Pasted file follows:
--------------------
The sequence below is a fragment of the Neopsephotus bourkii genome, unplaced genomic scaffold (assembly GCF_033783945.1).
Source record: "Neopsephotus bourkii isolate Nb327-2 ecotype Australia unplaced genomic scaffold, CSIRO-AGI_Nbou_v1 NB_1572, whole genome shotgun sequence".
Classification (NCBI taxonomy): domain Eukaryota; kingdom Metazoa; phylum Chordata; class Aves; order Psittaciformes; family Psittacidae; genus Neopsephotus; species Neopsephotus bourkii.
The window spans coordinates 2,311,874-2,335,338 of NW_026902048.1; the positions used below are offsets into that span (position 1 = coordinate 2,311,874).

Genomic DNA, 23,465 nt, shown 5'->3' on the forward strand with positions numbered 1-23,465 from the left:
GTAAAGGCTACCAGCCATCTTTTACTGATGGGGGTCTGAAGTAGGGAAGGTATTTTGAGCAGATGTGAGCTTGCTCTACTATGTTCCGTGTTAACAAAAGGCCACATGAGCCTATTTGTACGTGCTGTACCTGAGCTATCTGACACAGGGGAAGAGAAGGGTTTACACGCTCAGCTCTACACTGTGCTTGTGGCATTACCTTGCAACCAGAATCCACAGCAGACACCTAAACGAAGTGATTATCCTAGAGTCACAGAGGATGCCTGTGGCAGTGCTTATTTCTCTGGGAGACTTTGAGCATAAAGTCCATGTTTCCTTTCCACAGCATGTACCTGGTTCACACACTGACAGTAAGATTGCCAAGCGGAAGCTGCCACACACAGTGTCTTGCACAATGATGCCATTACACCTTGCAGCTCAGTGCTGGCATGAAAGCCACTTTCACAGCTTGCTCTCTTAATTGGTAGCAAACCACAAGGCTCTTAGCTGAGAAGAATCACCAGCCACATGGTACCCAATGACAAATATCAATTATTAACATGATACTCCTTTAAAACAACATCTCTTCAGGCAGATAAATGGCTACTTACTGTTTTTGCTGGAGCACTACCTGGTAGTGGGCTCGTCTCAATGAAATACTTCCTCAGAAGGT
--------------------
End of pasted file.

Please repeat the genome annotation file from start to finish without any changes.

The sequence below is a fragment of the Neopsephotus bourkii genome, unplaced genomic scaffold (assembly GCF_033783945.1).
Source record: "Neopsephotus bourkii isolate Nb327-2 ecotype Australia unplaced genomic scaffold, CSIRO-AGI_Nbou_v1 NB_1572, whole genome shotgun sequence".
Classification (NCBI taxonomy): domain Eukaryota; kingdom Metazoa; phylum Chordata; class Aves; order Psittaciformes; family Psittacidae; genus Neopsephotus; species Neopsephotus bourkii.
The window spans coordinates 2,311,874-2,335,338 of NW_026902048.1; the positions used below are offsets into that span (position 1 = coordinate 2,311,874).

Genomic DNA, 23,465 nt, shown 5'->3' on the forward strand with positions numbered 1-23,465 from the left:
GTAAAGGCTACCAGCCATCTTTTACTGATGGGGGTCTGAAGTAGGGAAGGTATTTTGAGCAGATGTGAGCTTGCTCTACTATGTTCCGTGTTAACAAAAGGCCACATGAGCCTATTTGTACGTGCTGTACCTGAGCTATCTGACACAGGGGAAGAGAAGGGTTTACACGCTCAGCTCTACACTGTGCTTGTGGCATTACCTTGCAACCAGAATCCACAGCAGACACCTAAACGAAGTGATTATCCTAGAGTCACAGAGGATGCCTGTGGCAGTGCTTATTTCTCTGGGAGACTTTGAGCATAAAGTCCATGTTTCCTTTCCACAGCATGTACCTGGTTCACACACTGACAGTAAGATTGCCAAGCGGAAGCTGCCACACACAGTGTCTTGCACAATGATGCCATTACACCTTGCAGCTCAGTGCTGGCATGAAAGCCACTTTCACAGCTTGCTCTCTTAATTGGTAGCAAACCACAAGGCTCTTAGCTGAGAAGAATCACCAGCCACATGGTACCCAATGACAAATATCAATTATTAACATGATACTCCTTTAAAACAACATCTCTTCAGGCAGATAAATGGCTACTTACTGTTTTTGCTGGAGCACTACCTGGTAGTGGGCTCGTCTCAATGAAATACTTCCTCAGAAGGT